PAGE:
Indias largest engineering and construction company, Larsen & Toubro has already established offices in Russia, France, the UK and the US beyond the traditional Indian and West Asian markets. GMR Infrastructure is scouting for projects in South America, South East Asia and Africa.
Tata Power is scouring four new regions outside home Africa, West Asia, South East Asia, including Indonesia, Burma and Vietnam, and America as it aggressively chases projects to meet 2020 target.
We may not be able to add much capacity here, owing to lack of clarity on fuel, or issues related to land and environmental clearances, said Tata Power managing director Anil Sardana in an interview with FE.
The company has established teams in all these four regions, in addition to its team in India & Saarc, to hunt for projects and investment opportunities. They may take different shapes, like a JV or in partnership with someone who holds a licence. It might be a 100% investment by Tata Power or in the form of PPP with the government (like in India, Zambia), said Sardana. The vehicles to invest and progress will be different, but to build and possess the projects will be the objective.
L&T, which aims to double its sales to R1 lakh crore by 2017, has opened offices in Moscow, Kuala Lumpur, Indonesia, Milan, Paris, London, Houston and Turkey, as part of its internationalisation drive, and will soon open offices in Perth and Brazil.
If you want to grow, you need to have speed; India alone will not help, AM Naik, L&Ts chairman, had said in an earlier interview to FE. We need to tap new territories, look at newer ways of doing business, find the appropriate leadership and get more local people. L&T is aiming to get 25% of revenues form overseas in five years.
Slowdown in infrastructure growth and investments has been a major concern over the last few years, thanks to the high cost of financing projects, high material costs, uncertainty in coal production and supply, and government inaction that led to clearances getting stuck.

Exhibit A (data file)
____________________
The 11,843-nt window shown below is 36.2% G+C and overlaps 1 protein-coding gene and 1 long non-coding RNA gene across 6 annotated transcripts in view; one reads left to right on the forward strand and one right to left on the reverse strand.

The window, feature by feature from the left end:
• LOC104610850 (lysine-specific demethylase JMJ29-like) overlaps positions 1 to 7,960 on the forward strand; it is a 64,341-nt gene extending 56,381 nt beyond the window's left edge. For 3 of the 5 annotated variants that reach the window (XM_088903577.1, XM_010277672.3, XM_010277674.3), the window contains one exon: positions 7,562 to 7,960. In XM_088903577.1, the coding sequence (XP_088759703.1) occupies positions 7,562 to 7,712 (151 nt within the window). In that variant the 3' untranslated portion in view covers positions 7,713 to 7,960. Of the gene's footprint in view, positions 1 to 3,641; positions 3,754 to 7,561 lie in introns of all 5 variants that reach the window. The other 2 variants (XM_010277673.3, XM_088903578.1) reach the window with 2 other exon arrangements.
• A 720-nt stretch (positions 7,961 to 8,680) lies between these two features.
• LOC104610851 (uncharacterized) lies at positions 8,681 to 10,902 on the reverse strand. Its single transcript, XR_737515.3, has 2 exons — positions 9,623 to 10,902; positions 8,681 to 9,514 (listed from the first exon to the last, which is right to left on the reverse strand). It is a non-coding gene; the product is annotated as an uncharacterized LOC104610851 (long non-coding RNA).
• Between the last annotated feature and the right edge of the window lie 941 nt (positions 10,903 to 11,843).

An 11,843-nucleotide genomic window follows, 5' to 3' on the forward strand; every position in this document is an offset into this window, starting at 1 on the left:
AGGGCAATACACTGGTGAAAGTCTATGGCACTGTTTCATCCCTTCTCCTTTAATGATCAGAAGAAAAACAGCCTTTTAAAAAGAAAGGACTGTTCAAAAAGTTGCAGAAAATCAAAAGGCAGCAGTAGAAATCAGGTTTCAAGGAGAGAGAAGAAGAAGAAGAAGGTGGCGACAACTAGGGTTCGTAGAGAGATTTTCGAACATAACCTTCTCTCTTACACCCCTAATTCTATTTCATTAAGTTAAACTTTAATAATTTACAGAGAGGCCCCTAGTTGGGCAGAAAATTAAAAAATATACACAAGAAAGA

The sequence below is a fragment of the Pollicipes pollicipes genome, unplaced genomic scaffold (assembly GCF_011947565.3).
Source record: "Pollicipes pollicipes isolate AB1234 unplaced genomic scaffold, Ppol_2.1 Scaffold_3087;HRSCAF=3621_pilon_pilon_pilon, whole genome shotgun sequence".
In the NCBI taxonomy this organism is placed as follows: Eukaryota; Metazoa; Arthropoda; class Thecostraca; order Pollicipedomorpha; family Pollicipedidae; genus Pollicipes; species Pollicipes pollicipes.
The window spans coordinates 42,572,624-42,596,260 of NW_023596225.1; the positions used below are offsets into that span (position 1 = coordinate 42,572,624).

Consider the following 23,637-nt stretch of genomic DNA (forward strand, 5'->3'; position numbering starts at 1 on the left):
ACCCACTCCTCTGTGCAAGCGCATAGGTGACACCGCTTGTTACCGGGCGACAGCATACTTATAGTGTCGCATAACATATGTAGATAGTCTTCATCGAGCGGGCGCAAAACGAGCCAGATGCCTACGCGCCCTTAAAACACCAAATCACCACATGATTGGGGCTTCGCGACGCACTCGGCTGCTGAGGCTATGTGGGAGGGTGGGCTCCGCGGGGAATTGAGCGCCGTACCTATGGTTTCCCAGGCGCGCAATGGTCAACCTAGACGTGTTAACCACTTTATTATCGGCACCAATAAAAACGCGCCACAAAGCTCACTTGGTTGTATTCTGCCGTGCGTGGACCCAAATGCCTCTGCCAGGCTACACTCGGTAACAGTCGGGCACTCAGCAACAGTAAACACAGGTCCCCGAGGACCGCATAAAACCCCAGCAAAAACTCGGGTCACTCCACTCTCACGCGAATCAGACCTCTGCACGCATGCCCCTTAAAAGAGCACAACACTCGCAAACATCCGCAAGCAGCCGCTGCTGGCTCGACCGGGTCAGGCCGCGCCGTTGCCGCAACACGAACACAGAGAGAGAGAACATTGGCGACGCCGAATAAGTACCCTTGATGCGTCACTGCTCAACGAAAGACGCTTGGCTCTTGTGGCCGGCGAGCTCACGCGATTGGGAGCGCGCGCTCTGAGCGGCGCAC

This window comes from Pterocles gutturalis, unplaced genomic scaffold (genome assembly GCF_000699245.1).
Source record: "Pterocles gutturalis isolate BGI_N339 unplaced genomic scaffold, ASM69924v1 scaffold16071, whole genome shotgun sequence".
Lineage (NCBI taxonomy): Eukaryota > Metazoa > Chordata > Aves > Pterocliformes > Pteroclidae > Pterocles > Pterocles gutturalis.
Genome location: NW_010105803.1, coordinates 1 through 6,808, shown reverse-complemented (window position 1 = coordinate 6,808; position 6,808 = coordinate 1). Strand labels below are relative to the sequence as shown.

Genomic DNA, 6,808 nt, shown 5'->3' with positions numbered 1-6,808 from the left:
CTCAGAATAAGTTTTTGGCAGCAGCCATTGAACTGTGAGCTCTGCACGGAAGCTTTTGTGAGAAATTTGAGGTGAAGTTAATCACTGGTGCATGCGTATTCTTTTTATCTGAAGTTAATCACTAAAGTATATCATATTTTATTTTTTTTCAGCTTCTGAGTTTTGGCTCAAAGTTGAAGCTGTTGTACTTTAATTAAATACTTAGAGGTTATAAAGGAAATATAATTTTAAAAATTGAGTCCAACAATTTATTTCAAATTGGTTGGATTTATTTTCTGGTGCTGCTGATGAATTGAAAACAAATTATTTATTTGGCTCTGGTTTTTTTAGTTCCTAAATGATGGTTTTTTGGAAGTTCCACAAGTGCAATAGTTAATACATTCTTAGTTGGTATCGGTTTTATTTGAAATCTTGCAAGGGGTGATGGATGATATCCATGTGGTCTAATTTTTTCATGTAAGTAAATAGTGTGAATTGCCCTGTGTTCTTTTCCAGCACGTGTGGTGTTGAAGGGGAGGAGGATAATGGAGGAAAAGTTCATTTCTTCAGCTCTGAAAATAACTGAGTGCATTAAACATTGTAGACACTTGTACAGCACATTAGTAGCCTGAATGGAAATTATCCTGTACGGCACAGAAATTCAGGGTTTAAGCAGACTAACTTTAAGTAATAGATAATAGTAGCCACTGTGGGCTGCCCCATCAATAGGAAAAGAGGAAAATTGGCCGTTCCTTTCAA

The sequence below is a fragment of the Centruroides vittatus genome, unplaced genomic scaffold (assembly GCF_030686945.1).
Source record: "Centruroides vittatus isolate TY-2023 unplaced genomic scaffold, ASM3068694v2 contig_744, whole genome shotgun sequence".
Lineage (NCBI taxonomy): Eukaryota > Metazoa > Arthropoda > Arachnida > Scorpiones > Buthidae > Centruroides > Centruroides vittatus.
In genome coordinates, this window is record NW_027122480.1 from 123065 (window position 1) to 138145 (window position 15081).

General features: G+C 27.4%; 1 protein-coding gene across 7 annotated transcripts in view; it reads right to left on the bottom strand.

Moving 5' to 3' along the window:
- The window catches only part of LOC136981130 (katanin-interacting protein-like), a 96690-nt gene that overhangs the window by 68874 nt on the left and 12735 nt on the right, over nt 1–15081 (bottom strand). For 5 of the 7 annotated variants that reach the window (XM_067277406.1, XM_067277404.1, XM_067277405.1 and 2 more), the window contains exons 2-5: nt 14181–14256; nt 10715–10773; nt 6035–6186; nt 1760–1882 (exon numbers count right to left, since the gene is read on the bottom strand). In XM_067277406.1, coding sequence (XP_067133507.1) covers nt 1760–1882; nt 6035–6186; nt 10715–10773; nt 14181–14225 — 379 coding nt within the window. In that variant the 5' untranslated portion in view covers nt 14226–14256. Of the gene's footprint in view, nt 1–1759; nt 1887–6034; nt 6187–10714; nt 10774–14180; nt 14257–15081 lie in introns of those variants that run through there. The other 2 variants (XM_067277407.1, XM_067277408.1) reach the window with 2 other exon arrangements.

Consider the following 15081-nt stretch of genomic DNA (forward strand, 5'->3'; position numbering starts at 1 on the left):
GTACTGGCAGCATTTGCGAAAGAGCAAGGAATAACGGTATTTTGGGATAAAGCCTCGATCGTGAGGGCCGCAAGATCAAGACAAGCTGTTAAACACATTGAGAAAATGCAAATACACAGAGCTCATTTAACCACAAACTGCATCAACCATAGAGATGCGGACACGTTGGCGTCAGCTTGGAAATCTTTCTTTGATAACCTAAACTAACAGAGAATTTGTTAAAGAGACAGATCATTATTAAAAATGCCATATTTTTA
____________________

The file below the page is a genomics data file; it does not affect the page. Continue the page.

The government has embarked on what many call the second phase of reforms by allowing FDI in mutli-brand retail, opening up the pension and insurance sectors, and hiking diesel prices, but experts feel the malaise is too deep to get unwound so fast. The whole sentiment has gone weak and everything has slowed down. The government has to take steps to drive growth. That I think is still not clear, said Raju Bhinge, CEO, Tata Strategic Management Group, that advises companies on setting up operations in India.
GMR Infra, meanwhile, is eyeing emerging markets for growing its airports business. We are looking at opportunities for expanding our airport business in the international market. We will be focusing on emerging markets, including South East Asia, South America and several African countries. We have not identified any particular project as of now, GMRs chief financial officer A Subbarao told news agencies in August.
Bharat Heavy Electricals (BHEL), too, had said in August that some of its key markets like Africa, West Asia and South East Asia havent slowed, and it has got R8,000-crore overseas orders.
By this process (of creating separate global teams), we have derisked ourselves and have created five, clear regions. Africa is leading the race now, said Sardana, adding that the company has benchmarked against global firms like US-based AES and UKs International Power, who have all gone across the globe and executed projects.
Nandu Menon, an African-born Indian and a former McKinsey executive, oversees Tata Powers business deals in Africa, where it has a 50:50 joint venture with South Africas Exxaro Resources, named Cennergi, to develop power projects in the continent.